New Zealand announced plans Monday to spend NZ$2.35 billion ($1.6 billion) on four Boeing P-8A Poseidon maritime patrol aircraft from the US government to better monitor vast swathes of the Pacific.
The planes, a modified version of the Boeing 737 commercial airliner, will replace an ageing fleet of six P-3 Orions which have been in service since the 1960s, Defence Minister Ron Mark said.
“The purchase enables New Zealand to continue to deploy in a wide range of airborne maritime situations independently and, when required, work with partners including Australia, the United Kingdom and the United States,” he said.
New Zealand is responsible for a huge search and rescue area over the Southern Ocean and South Pacific. Wellington also regularly deploys military assets for regional humanitarian relief efforts.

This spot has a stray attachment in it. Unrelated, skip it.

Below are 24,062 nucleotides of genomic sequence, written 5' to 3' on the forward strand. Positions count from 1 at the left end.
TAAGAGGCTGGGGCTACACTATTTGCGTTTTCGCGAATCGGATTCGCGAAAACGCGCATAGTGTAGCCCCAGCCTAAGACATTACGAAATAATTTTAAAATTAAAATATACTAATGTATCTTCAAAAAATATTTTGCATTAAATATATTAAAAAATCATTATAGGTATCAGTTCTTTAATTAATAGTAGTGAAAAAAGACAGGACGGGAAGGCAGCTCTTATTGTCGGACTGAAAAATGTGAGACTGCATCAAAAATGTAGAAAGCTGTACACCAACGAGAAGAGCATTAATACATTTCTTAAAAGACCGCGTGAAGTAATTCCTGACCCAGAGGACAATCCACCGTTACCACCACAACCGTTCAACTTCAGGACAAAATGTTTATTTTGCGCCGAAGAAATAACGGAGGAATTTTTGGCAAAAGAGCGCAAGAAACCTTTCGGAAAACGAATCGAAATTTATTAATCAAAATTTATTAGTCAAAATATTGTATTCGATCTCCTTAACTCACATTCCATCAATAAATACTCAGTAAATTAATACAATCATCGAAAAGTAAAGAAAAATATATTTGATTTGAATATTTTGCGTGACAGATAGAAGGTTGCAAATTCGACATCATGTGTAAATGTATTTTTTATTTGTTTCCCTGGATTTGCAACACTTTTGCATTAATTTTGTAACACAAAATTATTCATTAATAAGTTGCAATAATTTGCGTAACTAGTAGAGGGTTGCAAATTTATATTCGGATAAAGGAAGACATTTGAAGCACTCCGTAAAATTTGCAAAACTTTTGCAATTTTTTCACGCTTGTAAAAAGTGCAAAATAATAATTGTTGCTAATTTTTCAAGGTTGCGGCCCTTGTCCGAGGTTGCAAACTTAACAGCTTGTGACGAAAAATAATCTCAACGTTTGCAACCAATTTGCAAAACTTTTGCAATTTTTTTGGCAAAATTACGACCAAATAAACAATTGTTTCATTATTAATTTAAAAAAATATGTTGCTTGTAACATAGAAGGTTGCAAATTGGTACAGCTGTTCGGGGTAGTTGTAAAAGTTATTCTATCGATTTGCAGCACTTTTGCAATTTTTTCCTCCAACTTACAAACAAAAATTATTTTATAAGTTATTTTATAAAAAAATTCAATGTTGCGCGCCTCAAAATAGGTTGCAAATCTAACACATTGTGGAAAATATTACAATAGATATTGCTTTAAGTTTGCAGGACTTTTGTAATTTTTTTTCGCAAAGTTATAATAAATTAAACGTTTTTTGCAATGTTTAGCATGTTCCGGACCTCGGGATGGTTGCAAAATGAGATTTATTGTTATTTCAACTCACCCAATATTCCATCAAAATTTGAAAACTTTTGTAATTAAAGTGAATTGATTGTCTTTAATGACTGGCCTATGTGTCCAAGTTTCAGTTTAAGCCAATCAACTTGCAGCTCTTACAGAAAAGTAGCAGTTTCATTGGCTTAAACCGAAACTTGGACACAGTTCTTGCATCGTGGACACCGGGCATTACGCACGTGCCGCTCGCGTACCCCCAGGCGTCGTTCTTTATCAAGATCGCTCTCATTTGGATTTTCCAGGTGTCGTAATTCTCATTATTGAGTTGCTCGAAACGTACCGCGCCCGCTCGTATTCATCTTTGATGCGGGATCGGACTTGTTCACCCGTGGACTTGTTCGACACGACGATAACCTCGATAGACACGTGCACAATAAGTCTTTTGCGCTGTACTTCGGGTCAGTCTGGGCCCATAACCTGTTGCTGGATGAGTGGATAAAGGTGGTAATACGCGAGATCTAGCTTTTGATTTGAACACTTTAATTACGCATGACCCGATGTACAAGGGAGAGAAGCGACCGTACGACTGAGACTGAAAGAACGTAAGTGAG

Mark said the Poseidons had a greater speed and range than the aircraft they will replace and were essential for New Zealand’s “ability to contribute to global security efforts”.
Approximately half of the budget would go towards purchasing the planes, which have state-of-the art radar and high-definition cameras, while the rest would be spent on costs such as infrastructure and flight simulators, Mark said.
The new planes will begin operations in 2023.
The purchase comes just weeks after close neighbour Australia announced plans to invest $5.2 billion to develop and buy high-tech US drones for joint military operations and to monitor waters, including the South China Sea.
They will complement the seven P-8A Poseidon planes Australia currently uses.